Tag Archives: radio

Bad Commercials: I Keep Hearing It Twice

I’ve been irritated by commercials before in the past, but over the past year, I’ve become better at analyzing why certain commercials annoy me.

The most recent commercial to raise my ire is one for Rogers TV. Since the primary radio station I listen to is 570 News, which is owned by Rogers, this gets played far too often. Here is a transcribed version of the commercial, between “Roger” and “Bill”. An audio version could at one time be found here.

Welcome to Rogers Tech Talk, I’m Roger and I was just telling Bill that Rogers has the most HD programming.

The most HD programming?

Plus you get a free Rogers HD box.

A free Rogers HD Box?

When you trade in your satellite receiver.

When you trade in your satellite receiver?

Yup.

Are you sure about this?

I keep hearing it twice, so I’m convinced.

I keep hearing it twice, so I’m convinced too!

Well then, switch today and trade your satellite receiver for a free Rogers HD box. Visit a Rogers Plus store or an authorized dealer. Conditions apply.

While it is true that repetition is one of the most common elements of effective advertising, it is best used with care. In this commercial, there are 166 total words, of which roughly 40 words are repeated phrases. The commercial draws undue attention to this repetition, using the repeated phrases as a reason why the audience should buy into the message.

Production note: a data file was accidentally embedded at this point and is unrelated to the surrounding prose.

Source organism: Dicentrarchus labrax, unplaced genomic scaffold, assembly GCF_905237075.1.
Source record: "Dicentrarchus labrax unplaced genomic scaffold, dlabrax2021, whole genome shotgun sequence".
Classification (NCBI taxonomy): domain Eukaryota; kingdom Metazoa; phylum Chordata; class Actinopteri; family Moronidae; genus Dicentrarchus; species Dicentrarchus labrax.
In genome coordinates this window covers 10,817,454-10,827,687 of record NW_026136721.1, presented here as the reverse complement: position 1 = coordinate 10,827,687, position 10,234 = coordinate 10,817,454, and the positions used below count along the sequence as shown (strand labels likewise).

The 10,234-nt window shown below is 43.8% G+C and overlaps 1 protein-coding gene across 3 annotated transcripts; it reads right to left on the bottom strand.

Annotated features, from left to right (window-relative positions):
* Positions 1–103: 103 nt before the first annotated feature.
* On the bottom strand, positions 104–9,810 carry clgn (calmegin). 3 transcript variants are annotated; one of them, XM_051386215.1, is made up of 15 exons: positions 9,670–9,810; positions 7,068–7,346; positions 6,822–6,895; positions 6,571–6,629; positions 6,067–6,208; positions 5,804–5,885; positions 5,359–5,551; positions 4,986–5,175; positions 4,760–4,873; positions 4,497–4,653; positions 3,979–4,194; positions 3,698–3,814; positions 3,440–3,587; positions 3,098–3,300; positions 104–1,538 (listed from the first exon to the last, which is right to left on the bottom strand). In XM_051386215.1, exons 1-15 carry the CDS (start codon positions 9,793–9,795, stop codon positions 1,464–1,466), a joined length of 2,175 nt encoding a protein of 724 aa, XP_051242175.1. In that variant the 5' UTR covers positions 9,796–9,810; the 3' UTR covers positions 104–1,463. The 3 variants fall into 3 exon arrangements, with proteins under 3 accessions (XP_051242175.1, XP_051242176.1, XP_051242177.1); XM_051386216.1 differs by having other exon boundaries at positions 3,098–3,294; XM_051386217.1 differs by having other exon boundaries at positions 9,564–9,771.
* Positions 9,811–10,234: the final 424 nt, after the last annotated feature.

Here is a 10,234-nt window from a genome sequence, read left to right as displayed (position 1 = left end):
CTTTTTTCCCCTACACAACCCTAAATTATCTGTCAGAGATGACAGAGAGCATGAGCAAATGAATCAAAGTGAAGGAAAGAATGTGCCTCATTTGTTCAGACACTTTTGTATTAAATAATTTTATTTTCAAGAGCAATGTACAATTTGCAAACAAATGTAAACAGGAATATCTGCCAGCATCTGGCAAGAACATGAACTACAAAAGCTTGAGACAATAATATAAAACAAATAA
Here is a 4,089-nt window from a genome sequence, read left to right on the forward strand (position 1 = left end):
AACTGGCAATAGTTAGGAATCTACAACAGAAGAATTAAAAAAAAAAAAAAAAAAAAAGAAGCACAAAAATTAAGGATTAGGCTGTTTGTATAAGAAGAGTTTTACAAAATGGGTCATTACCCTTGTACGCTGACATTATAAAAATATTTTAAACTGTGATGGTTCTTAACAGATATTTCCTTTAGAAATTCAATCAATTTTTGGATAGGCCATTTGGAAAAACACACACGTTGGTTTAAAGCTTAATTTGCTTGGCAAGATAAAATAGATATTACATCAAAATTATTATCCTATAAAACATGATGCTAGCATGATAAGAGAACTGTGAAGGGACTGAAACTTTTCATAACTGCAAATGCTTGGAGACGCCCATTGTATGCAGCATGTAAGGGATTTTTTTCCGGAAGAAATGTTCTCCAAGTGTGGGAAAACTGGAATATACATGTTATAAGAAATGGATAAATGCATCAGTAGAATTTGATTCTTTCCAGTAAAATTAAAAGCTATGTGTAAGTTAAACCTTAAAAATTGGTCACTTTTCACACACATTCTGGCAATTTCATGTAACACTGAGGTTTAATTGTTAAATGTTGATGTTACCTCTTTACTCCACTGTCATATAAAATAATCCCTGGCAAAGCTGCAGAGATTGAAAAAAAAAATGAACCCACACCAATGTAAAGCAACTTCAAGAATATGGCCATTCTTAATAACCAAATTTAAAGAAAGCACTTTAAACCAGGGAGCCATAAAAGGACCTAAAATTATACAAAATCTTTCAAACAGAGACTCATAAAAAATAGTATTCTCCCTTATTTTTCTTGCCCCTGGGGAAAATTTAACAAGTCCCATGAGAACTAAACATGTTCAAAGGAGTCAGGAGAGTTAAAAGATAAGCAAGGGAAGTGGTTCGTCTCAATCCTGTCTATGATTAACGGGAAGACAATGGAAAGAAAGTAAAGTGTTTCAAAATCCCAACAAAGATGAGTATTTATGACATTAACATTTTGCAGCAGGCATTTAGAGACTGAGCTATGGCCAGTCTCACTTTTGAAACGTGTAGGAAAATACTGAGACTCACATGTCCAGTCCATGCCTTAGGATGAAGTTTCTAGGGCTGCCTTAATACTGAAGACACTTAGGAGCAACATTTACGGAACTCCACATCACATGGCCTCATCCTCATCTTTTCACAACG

In The New Rhetoric: A Treatise on Argumentation, Chaïm Perelman argues that “the simplest figures for increasing the feeling of presence are those depending on repetition” (174, emphasis his). By presence, Perelman refers to the parts of an argument on which the audience is intended to focus, by bringing that element to the forefront of the speech.

In essence, the key elements of the commercial are as follows:

A) Rogers has the most HD programming.

B) You get a free HD box when you trade in your satellite receiver.

C) Visit a Rogers Plus store or an authorized dealer to sign up.

D) Conditions apply.

Using the terminology of Stephen Toulmin, elements A and B are unbacked warrants, leading to the claim of C, but with a rebuttal of D. The commercial is trying to suggest that elements A and B are sufficient to induce the audience to accept C.

This commercial utterly fails to provide any supporting evidence for these warrants. Instead, the commercial suggests to the audience that sheer repetition of these warrants should be sufficient.

As Perelman notes, “the weaker the arguments seem to be, the greater the doubt raised by the mere fact of arguing in favor of a thesis, for the thesis will appear to depend on these arguments” (480). One of the key elements of this commercial which irritates me is the suggestion that since these statements have been repeated, that I should be convinced that this is a great deal.

This use of repetition only serves to highlight the weakness of their argument for me, and suggests a strong sense of disregard for the intelligence of the listening audience. If this commercial is intended to persuade people, I’m insulted.